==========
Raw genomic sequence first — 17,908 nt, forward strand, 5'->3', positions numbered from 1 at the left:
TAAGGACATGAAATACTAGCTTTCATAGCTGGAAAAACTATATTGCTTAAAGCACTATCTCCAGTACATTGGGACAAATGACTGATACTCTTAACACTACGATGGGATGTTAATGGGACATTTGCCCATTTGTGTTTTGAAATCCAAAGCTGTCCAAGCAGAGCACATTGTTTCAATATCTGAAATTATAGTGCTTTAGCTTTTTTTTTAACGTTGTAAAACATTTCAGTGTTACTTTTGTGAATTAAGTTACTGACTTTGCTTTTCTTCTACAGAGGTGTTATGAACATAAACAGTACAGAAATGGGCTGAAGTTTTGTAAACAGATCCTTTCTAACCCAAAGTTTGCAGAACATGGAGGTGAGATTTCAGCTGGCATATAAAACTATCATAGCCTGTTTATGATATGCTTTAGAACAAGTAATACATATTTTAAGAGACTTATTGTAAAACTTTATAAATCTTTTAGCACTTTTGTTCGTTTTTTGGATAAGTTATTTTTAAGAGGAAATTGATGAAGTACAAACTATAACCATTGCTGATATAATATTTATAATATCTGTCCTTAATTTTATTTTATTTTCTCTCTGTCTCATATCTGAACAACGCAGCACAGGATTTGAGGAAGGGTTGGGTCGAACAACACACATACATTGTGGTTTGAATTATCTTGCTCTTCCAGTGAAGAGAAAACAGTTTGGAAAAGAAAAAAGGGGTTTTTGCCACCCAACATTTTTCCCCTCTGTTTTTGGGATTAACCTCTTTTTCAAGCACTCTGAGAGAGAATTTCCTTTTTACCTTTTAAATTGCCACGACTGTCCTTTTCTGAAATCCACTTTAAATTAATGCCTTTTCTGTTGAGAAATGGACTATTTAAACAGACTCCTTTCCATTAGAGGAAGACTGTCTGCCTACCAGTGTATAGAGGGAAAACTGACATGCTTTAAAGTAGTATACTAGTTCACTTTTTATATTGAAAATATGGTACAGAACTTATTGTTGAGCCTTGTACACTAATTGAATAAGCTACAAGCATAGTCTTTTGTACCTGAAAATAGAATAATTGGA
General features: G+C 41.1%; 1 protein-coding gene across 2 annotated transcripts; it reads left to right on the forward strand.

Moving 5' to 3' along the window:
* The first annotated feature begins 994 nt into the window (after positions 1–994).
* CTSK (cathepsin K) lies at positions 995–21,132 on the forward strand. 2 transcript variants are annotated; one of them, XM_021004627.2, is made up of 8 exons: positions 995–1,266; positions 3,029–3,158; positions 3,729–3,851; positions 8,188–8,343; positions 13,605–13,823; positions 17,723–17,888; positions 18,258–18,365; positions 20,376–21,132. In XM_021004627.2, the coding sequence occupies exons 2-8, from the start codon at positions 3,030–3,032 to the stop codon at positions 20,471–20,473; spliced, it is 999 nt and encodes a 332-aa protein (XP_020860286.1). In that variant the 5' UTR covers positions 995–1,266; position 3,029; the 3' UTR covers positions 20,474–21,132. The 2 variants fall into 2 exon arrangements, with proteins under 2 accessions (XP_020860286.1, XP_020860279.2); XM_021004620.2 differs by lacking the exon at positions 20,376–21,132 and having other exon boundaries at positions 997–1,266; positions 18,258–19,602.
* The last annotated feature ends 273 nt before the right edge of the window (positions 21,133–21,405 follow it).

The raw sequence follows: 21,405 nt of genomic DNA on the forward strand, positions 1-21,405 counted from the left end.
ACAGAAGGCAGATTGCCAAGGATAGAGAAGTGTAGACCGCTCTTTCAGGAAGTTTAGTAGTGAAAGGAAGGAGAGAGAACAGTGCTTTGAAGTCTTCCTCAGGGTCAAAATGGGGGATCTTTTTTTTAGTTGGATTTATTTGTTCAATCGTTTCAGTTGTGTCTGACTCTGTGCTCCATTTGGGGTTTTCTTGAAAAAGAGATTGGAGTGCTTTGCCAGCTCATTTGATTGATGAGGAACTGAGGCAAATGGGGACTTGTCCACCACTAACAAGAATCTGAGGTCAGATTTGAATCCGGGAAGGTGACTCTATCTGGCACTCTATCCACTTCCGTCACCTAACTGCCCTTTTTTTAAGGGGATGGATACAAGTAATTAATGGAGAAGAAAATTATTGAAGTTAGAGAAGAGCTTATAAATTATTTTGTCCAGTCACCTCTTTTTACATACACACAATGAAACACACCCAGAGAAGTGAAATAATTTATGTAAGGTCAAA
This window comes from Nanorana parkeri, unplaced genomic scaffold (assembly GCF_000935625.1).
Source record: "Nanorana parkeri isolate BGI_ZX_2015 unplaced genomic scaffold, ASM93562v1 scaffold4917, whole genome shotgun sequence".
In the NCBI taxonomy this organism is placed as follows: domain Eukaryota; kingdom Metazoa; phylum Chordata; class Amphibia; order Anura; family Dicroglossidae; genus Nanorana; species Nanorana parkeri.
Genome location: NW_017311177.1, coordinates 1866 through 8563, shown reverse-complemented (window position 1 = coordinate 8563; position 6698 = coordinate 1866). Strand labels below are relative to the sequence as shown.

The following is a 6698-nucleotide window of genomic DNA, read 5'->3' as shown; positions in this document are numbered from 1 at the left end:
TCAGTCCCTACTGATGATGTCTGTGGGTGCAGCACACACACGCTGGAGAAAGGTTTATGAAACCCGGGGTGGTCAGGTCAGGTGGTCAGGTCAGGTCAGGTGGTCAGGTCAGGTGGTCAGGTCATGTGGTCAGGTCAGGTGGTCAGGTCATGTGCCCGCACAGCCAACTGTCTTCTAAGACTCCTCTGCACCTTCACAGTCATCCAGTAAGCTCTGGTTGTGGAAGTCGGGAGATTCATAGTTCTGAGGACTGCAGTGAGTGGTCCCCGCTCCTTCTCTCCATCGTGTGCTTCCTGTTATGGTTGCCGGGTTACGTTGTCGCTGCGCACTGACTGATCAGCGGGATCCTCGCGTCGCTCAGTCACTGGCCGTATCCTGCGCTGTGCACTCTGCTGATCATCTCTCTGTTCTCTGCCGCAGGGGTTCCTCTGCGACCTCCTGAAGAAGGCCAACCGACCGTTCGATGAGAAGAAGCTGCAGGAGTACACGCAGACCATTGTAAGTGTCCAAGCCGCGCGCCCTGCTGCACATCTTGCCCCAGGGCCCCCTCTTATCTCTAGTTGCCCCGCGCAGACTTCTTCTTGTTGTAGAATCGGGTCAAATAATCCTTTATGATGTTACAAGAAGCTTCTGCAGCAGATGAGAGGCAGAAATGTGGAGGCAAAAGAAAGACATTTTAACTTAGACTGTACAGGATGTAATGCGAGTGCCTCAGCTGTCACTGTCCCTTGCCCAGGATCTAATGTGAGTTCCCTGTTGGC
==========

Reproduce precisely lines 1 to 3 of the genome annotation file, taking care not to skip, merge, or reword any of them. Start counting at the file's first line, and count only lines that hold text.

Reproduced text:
Raw genomic sequence first — 17,908 nt, forward strand, 5'->3', positions numbered from 1 at the left:
TAAGGACATGAAATACTAGCTTTCATAGCTGGAAAAACTATATTGCTTAAAGCACTATCTCCAGTACATTGGGACAAATGACTGATACTCTTAACACTACGATGGGATGTTAATGGGACATTTGCCCATTTGTGTTTTGAAATCCAAAGCTGTCCAAGCAGAGCACATTGTTTCAATATCTGAAATTATAGTGCTTTAGCTTTTTTTTTAACGTTGTAAAACATTTCAGTGTTACTTTTGTGAATTAAGTTACTGACTTTGCTTTTCTTCTACAGAGGTGTTATGAACATAAACAGTACAGAAATGGGCTGAAGTTTTGTAAACAGATCCTTTCTAACCCAAAGTTTGCAGAACATGGAGGTGAGATTTCAGCTGGCATATAAAACTATCATAGCCTGTTTATGATATGCTTTAGAACAAGTAATACATATTTTAAGAGACTTATTGTAAAACTTTATAAATCTTTTAGCACTTTTGTTCGTTTTTTGGATAAGTTATTTTTAAGAGGAAATTGATGAAGTACAAACTATAACCATTGCTGATATAATATTTATAATATCTGTCCTTAATTTTATTTTATTTTCTCTCTGTCTCATATCTGAACAACGCAGCACAGGATTTGAGGAAGGGTTGGGTCGAACAACACACATACATTGTGGTTTGAATTATCTTGCTCTTCCAGTGAAGAGAAAACAGTTTGGAAAAGAAAAAAGGGGTTTTTGCCACCCAACATTTTTCCCCTCTGTTTTTGGGATTAACCTCTTTTTCAAGCACTCTGAGAGAGAATTTCCTTTTTACCTTTTAAATTGCCACGACTGTCCTTTTCTGAAATCCACTTTAAATTAATGCCTTTTCTGTTGAGAAATGGACTATTTAAACAGACTCCTTTCCATTAGAGGAAGACTGTCTGCCTACCAGTGTATAGAGGGAAAACTGACATGCTTTAAAGTAGTATACTAGTTCACTTTTTATATTGAAAATATGGTACAGAACTTATTGTTGAGCCTTGTACACTAATTGAATAAGCTACAAGCATAGTCTTTTGTACCTGAAAATAGAATAATTGGA
General features: G+C 41.1%; 1 protein-coding gene across 2 annotated transcripts; it reads left to right on the forward strand.